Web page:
Registration opens at 8:00AM. Continental breakfast is provided.
Click here to register to attend.
Note – due to limited seating, there will be a $10.00 (per attendee) REFUNDABLE deposit to hold seats. After registering online or by phone, make checks payable to “AFT Connecticut” and send to:
  • AFT Connecticut, 35 Marshall Rd, Rocky Hill, CT 06067.
Despoit checks will be returned at the registration desk the day of event, so ensure name is clearly written on it. Checks will also be returned to those that cancel prior to 24 hours before event.
Auditorium, H.C. Wilcox Technical High School

298 Oregon Road


Tomorrow – Meet Local Legislators — March 15, 2019

Tomorrow – Meet Local Legislators

Tomorrow is your chance to meet up with local legislators and engage them in discussion on education matters and pending legislation such as Classroom Safety or Consolidation.

Having a good turnout will not only enlighten legislators about what it is like in the trenches, but make them more favorable inclined to vote on issues of importance.

Questions? Contact Teri Merisotis at 860 257 9782 or

Saturday, March 16

9:00 AM to 11:00 AM

Testa’s Banquet Facility

26 S Center Street, Southington

HB 7110 Update — March 7, 2019

HB 7110 Update

A few brief items in relation to this bill:

  1. Bristol Rep. Cara Pavalock-D’Amato has co-sponsored the bill.
  2. The Education Committee is trying to bring various groups to consensus on the bill’s language.
  3. An article appeared in the Hartford Courant about the bill today, with minor mention of Bristol teachers.
  4. Some studies used by opponents of the bill are a 22 year old study that shows a racial disparity in discipline rates but does not identify cause, and one concerning the community context.  There is also a 20 year old study that finds having disabled students (not highly disruptive or dangerous) included in a regular education class does not impact the education of the other students.
AFT Campaign “Fund the Future” — March 4, 2019

AFT Campaign “Fund the Future”

The walkouts and funding fights in states such as West Virginia, Arizona, Colorado and Oklahoma, and cities like Chicago and Los Angeles, have been inspirational. What connects all these fights is the failure of politicians to fund our students’ future, which is why educators, parents, students and their communities are standing up with a clear message: We’re not going to accept underfunding and scarcity.

The AFT’s Fund Our Future campaign begins March 4, with events continuing throughout the month. Educators and our allies across the nation will be taking action to demand adequate and sustainable investment in our public schools, colleges and universities, so students—particularly our most vulnerable and at-risk children—have the resources they need to succeed.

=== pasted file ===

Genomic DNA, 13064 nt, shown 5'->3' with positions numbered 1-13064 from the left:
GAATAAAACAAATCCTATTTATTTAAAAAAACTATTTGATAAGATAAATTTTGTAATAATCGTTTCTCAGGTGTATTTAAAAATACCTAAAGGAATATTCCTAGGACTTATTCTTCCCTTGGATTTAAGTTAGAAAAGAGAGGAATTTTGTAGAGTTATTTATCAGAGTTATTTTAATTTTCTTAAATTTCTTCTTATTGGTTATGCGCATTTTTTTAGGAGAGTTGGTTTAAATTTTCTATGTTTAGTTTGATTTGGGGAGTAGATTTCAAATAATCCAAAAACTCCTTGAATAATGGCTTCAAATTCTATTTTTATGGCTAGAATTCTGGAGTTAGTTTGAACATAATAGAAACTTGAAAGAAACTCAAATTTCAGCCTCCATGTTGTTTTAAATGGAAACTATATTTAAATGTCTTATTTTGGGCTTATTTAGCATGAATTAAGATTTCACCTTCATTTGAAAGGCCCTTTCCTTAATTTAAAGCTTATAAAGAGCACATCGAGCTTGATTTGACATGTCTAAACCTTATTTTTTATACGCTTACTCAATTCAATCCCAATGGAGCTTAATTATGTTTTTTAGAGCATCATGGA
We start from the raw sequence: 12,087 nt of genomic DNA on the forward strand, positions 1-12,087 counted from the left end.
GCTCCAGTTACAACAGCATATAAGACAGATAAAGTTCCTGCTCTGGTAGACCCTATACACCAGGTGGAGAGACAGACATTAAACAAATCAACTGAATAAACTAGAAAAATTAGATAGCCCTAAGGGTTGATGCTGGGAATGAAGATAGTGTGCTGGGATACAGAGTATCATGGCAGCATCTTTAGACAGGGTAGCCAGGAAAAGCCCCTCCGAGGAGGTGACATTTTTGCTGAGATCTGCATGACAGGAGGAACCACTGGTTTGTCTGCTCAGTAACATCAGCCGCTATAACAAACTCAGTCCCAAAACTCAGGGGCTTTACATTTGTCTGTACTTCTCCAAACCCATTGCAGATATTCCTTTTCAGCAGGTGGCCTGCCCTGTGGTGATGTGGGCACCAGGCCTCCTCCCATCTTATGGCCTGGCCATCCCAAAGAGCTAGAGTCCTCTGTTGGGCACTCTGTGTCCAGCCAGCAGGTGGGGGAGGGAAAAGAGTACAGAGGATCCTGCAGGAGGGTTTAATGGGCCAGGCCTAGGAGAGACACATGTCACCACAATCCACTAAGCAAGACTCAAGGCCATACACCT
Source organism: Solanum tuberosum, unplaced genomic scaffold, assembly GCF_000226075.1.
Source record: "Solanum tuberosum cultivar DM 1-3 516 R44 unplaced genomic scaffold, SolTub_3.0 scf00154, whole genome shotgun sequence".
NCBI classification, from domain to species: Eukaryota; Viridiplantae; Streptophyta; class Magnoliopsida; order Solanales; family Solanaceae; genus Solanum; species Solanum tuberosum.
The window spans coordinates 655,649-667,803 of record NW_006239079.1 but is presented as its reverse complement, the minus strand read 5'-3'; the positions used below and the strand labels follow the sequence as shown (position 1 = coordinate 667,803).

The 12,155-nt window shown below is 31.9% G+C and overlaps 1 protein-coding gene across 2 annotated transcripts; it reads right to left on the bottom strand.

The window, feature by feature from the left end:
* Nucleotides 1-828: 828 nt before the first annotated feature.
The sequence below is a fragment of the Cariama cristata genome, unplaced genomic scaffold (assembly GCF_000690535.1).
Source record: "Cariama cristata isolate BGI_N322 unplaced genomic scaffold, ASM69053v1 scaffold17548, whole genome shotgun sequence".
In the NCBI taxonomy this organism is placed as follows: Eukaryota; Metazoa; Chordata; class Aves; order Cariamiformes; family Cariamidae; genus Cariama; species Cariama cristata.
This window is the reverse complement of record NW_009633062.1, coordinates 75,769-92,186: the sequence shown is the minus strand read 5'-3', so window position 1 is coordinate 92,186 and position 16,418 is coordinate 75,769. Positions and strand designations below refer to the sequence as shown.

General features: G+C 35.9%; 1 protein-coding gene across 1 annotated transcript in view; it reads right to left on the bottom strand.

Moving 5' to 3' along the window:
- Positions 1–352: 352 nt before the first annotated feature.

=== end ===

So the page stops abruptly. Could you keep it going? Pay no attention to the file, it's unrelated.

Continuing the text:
You can join us right now by letting Congress know that it’s time to fund our future.

The Great Recession decimated school funding, and 25 states still spend less on K-12 public education than before the recession. Similarly, in higher education, 41 states still spend less. Years of disinvestment have hurt our students and faculty and led to overcrowded classrooms; schools without nurses, librarians, guidance counselors and supports to ensure children’s well-being; deteriorating school buildings with outdated teaching materials and technology; and unhealthy, unsafe environments. The testing fixation, coupled with austerity, has meant the loss of instruction in the arts, music and other programs; and disinvestment has led to huge increases in tuition and student debt as well as fewer course offerings and full-time tenured faculty.

And for the states that have made strides—we need to support that trend. In those states, we’ll focus on sustaining that commitment to fund our future.

Our campaign is not one size fits all— it’s tailored to different funding needs and issues. But the goal of Fund Our Future is the same everywhere: ensuring that the public schools and colleges that embrace all of our children have the funding they need to provide the opportunities students deserve.

This means that in addition to the state and local campaigns, on the national level we’re calling on Congress to:

  • Fully fund the Individuals with Disabilities Education Act;
  • Fully fund Title I;
  • Increase investment in school infrastructure;
  • Secure real operating funds at the national and state levels to counteract the disinvestment in our public colleges and universities; and
  • Forgive outstanding student loan debt in keeping with the Public Service Loan Forgiveness Program.

Teachers want what students need. Indeed, we are grateful that many bills have already been introduced to meet these needs. We’re fighting to prioritize these needs because every student deserves a fully funded public education.

The first step is telling Congress: Enough is enough. Write your members of Congress today, and tell them to fund our future now.

In unity,
Randi Weingarten
AFT President